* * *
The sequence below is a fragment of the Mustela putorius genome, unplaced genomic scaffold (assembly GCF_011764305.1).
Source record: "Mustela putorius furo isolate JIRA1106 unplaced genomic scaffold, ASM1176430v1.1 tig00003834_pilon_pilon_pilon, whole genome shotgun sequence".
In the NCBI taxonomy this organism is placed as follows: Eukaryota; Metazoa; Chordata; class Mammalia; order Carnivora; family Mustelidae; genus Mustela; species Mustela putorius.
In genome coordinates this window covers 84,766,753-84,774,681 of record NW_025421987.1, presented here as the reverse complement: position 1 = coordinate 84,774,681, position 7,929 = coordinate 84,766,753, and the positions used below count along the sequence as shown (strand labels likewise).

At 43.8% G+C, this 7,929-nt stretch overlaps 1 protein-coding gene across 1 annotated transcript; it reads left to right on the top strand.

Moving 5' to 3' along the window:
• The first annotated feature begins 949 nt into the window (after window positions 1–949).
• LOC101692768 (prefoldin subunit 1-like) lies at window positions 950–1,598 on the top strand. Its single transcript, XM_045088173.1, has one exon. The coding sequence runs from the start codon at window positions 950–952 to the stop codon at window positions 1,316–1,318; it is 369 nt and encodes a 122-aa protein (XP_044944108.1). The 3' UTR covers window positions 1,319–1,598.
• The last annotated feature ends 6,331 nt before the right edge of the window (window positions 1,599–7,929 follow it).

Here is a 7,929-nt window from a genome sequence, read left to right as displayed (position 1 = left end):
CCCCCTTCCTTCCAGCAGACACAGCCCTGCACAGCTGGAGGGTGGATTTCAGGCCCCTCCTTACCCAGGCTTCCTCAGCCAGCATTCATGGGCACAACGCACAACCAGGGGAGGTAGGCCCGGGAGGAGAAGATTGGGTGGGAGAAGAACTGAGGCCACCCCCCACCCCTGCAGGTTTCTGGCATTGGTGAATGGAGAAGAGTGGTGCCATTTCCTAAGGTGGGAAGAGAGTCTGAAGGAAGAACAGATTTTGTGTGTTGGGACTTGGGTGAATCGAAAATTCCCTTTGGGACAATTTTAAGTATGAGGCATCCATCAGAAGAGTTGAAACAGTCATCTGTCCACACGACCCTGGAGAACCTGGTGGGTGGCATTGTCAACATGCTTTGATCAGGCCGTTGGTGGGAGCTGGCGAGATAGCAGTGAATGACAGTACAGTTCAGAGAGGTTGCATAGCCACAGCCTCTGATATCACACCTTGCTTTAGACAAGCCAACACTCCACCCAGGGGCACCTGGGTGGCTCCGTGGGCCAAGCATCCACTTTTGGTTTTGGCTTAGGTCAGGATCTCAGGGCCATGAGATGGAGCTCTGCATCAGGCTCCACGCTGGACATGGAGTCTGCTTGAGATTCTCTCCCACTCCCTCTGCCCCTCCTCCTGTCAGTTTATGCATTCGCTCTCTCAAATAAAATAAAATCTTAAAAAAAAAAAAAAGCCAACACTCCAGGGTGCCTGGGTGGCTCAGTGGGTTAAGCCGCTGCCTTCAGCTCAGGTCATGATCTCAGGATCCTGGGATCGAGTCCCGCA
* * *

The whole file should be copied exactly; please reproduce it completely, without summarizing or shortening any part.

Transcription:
The sequence below is a fragment of the Mustela putorius genome, unplaced genomic scaffold (assembly GCF_011764305.1).
Source record: "Mustela putorius furo isolate JIRA1106 unplaced genomic scaffold, ASM1176430v1.1 tig00003834_pilon_pilon_pilon, whole genome shotgun sequence".
In the NCBI taxonomy this organism is placed as follows: Eukaryota; Metazoa; Chordata; class Mammalia; order Carnivora; family Mustelidae; genus Mustela; species Mustela putorius.
In genome coordinates this window covers 84,766,753-84,774,681 of record NW_025421987.1, presented here as the reverse complement: position 1 = coordinate 84,774,681, position 7,929 = coordinate 84,766,753, and the positions used below count along the sequence as shown (strand labels likewise).

At 43.8% G+C, this 7,929-nt stretch overlaps 1 protein-coding gene across 1 annotated transcript; it reads left to right on the top strand.

Moving 5' to 3' along the window:
• The first annotated feature begins 949 nt into the window (after window positions 1–949).
• LOC101692768 (prefoldin subunit 1-like) lies at window positions 950–1,598 on the top strand. Its single transcript, XM_045088173.1, has one exon. The coding sequence runs from the start codon at window positions 950–952 to the stop codon at window positions 1,316–1,318; it is 369 nt and encodes a 122-aa protein (XP_044944108.1). The 3' UTR covers window positions 1,319–1,598.
• The last annotated feature ends 6,331 nt before the right edge of the window (window positions 1,599–7,929 follow it).

Here is a 7,929-nt window from a genome sequence, read left to right as displayed (position 1 = left end):
CCCCCTTCCTTCCAGCAGACACAGCCCTGCACAGCTGGAGGGTGGATTTCAGGCCCCTCCTTACCCAGGCTTCCTCAGCCAGCATTCATGGGCACAACGCACAACCAGGGGAGGTAGGCCCGGGAGGAGAAGATTGGGTGGGAGAAGAACTGAGGCCACCCCCCACCCCTGCAGGTTTCTGGCATTGGTGAATGGAGAAGAGTGGTGCCATTTCCTAAGGTGGGAAGAGAGTCTGAAGGAAGAACAGATTTTGTGTGTTGGGACTTGGGTGAATCGAAAATTCCCTTTGGGACAATTTTAAGTATGAGGCATCCATCAGAAGAGTTGAAACAGTCATCTGTCCACACGACCCTGGAGAACCTGGTGGGTGGCATTGTCAACATGCTTTGATCAGGCCGTTGGTGGGAGCTGGCGAGATAGCAGTGAATGACAGTACAGTTCAGAGAGGTTGCATAGCCACAGCCTCTGATATCACACCTTGCTTTAGACAAGCCAACACTCCACCCAGGGGCACCTGGGTGGCTCCGTGGGCCAAGCATCCACTTTTGGTTTTGGCTTAGGTCAGGATCTCAGGGCCATGAGATGGAGCTCTGCATCAGGCTCCACGCTGGACATGGAGTCTGCTTGAGATTCTCTCCCACTCCCTCTGCCCCTCCTCCTGTCAGTTTATGCATTCGCTCTCTCAAATAAAATAAAATCTTAAAAAAAAAAAAAAGCCAACACTCCAGGGTGCCTGGGTGGCTCAGTGGGTTAAGCCGCTGCCTTCAGCTCAGGTCATGATCTCAGGATCCTGGGATCGAGTCCCGCA